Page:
How has your family feel about your involvement in the sport?

My family has been down with skateboarding and my involvement in the sport from day one. I think they are a bit surprised as to how involve I’ve become, but they support my efforts. My mom has been down since day one; she knows everything about Skateboarding and stays on top of the scene.

You hosted some Ian Tilmann Events in the past, will we see you work with them again anytime soon?

I totally support the Ian Tilmann Foundation and what they’ve done.
They’ve taken a tragedy and embraced it and made it into a positive thing.
I’m going to travel with them some more in the future. Barry and Marcy Tilmann are the best!

You seem to be full of energy what’s the force behind your drive?

The people caught up in the struggle doing what they like to do really push me to do good things. Just like Coping Block, is an underdog but continues to grow and gain market and respect. Things like that inspire me.

Thanks Morgan, any last words?

Stay off your face man!

Coping Block Issue 60 Longboarding!

Coping Block's round table chat with Erik Basil, Mike Dallas and Bruce Walker about Longboarding 

                                                               photo by Melissa Sanchez

 Erik are we going to see a cultural war between Longboarding and Street skating?

No Cleo, although the commercial interests behind street have programmed a lot of angst among the teenybopper/skinny jeans crowd, Longboarding is so inclusive that there's just not enough reason to worry or "compete" with "street".  Longboarders tend to be less about fashion, fitting in or clubiness...more of a "just skate" mentality.   The culture accepts skaters for skating and doesn't have the vibe to support much of a "cultural war", even as it continues to take over.

Erik, what is it about Longboarding that makes it so addictive to it's participants?

It's fun.  It's fast.  It's freedom on a plank of wood.  It's unbounded by fashionistas, and anyone can get into it without concern whether they have to commit to any level from casual to total immersion.  Just skate it.

Erik, Downhill, Free Riding, Freestyle, Parking Garages, and other forms of Longboarding are sprouting up all over the United States, which is growing the fastest?

Cleo,"Freeriding" is a really big term that has sort of swallowed up "all-arounder" longboarding, so that's definitely what's growing the most, since it includes downhill, parking garages, carving, cruising...whatever.  The other area where longboarding is growing huge is in personal transportation:  on high school and college campuses, the longboard is the quiet, fast, smooth, efficient way to have fun while getting to class and then you don't have to let it rust in a bike rack when you get there.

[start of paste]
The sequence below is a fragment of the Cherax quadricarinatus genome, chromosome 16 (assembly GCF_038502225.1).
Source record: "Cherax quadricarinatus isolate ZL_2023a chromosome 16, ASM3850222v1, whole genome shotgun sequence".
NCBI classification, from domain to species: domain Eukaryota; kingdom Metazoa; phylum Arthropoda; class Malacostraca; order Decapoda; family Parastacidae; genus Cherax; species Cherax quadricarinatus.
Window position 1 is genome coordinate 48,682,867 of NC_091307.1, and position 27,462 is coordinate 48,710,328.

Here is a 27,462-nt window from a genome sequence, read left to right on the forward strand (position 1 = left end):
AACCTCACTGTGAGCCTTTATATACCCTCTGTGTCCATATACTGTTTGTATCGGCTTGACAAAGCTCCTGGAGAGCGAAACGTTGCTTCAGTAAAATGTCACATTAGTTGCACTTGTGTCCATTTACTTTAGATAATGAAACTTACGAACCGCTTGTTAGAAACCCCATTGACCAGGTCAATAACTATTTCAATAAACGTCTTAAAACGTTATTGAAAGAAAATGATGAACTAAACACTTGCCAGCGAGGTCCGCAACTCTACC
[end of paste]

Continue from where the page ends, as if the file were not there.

One of many little known hills in Florida, yes, Florida!

One last question Erik, what advice do you have for the upstart Longboarders out there reading this?

Go Skate! Relax, Don't Worry, Ride Your Longboard!

Mike, have you seen in increase in female Longboarders in your area?

Cleo, the NYC  skate scene has had a huge increase of ladies on the longboard scene.  Casual cruisers and full leathered up chicks are mashing the streets and creating a new niche in the skate market.

Mike,  what makes Bustin Boards so cool with the youth?

Cleo, Bustin is a grassroots family owned and operated company that targets first time users.  Bustin Custom Longboards are designed to the specifications of each unique rider depending on individual needs.  New customers are drawn to Bustin by fellow Bustin riders and the cycle keeps turning.

Mike, explain the "Push Culture" and it's scene where you live.

Well Cleo, Push Culture is a term used to describe our general population of riders.  Push Culture is about commuting from Point A to Point B and the adventure in between.  New York City skaters must adapt to fast paced streets and skaters step up their game for survival.  Enough time spent doing the same routine and you’ll get good at it.  Push to work, work to push.

Mike, where are the Bustin Board stores located and what's the fastest way for someone to get one of your decks?